__doc__ for functions, classes, objects etc.

Andreas Rossberg rossberg at google.com
Mon Sep 5 08:40:04 PDT 2011

On 5 September 2011 16:12, Dmitry Soshnikov <dmitry.soshnikov at gmail.com>

> **
> On 05.09.2011 13:26, Andreas Rossberg wrote:
> I am indifferent about the general idea of a doc interface,
> Then I don't think incorrect judging about the concept of an "abstraction"
> is a good topic in this thread (you may open a new one). Abstraction is
> about _abstraction_, it's not about "security". Especially in the
> interpreted dynamically typed language with embedded reflection.
> Abstractions are for programmers. Not for "hackers".

Well, properly maintaining language-level abstractions is a prerequisite for
security, but security is by no means the only reason to want abstraction.
Reliability and modularity are others (and the ones that I personally care
about even more). In any case, I don't think you want to introduce or bless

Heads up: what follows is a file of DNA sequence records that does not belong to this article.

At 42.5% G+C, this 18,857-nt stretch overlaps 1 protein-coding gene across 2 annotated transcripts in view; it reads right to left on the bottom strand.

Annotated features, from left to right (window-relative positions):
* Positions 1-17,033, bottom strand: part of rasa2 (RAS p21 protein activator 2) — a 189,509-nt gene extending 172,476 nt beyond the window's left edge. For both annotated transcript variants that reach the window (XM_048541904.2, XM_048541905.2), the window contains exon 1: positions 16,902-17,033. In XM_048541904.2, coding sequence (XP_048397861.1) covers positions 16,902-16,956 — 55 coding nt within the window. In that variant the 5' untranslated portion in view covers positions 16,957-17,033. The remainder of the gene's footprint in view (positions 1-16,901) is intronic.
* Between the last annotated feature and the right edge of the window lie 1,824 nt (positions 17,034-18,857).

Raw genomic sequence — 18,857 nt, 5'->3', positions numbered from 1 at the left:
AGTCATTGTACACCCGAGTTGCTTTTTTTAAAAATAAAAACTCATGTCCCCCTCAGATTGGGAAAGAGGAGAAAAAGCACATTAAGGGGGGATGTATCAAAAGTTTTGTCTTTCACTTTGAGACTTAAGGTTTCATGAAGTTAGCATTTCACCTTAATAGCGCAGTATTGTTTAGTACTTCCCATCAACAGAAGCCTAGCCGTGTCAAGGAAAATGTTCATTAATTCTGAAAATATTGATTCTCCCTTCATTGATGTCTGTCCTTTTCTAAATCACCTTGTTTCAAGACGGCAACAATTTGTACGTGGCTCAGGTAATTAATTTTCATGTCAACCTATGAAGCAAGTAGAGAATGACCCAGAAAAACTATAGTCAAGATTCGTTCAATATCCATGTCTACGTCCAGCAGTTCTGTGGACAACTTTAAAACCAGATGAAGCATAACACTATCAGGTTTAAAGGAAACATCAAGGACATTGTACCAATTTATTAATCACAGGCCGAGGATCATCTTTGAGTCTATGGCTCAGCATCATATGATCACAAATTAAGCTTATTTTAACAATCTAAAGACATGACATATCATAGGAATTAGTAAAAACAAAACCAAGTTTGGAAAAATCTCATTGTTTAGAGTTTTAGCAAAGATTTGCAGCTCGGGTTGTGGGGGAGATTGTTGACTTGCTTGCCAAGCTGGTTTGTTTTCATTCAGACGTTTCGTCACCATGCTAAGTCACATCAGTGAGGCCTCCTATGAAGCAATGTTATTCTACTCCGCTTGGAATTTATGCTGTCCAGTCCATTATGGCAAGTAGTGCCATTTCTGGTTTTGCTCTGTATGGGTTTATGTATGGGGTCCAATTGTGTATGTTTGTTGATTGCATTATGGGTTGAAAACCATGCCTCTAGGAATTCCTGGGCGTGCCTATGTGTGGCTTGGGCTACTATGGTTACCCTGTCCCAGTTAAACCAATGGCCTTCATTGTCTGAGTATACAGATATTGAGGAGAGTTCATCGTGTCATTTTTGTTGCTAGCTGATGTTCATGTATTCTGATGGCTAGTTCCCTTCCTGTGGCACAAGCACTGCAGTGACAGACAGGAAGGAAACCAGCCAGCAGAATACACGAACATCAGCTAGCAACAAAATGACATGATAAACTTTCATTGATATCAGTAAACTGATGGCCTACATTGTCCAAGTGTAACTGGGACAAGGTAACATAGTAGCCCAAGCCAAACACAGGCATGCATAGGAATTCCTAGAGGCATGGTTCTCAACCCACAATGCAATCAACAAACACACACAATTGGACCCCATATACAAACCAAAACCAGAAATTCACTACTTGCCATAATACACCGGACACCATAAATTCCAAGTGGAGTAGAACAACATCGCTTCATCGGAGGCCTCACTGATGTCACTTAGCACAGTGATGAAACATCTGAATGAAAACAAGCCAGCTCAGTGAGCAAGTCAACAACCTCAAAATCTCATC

another feature that interferes badly with either of these concerns -- it's
almost guaranteed to lead to legacy that will cause a big headache later.

> but: having to peek at the _implementation_ of something (which is what
> toString does) in order to gather its _interface_ description sounds like a
> fundamental violation of basic principles and exactly the wrong way to go
> about it.
> Fundamental principle of an abstraction, once again, is _the abstraction_.
> That is, to provide convenient black box with API hiding implementation
> details.

I was specifically referring to the separation of interface and
implementation. Documentation is interface description, intended to avoid
having to look at the implementation. Wouldn't it be ironic if the mandatory
way to get to it was by looking at the implementation?

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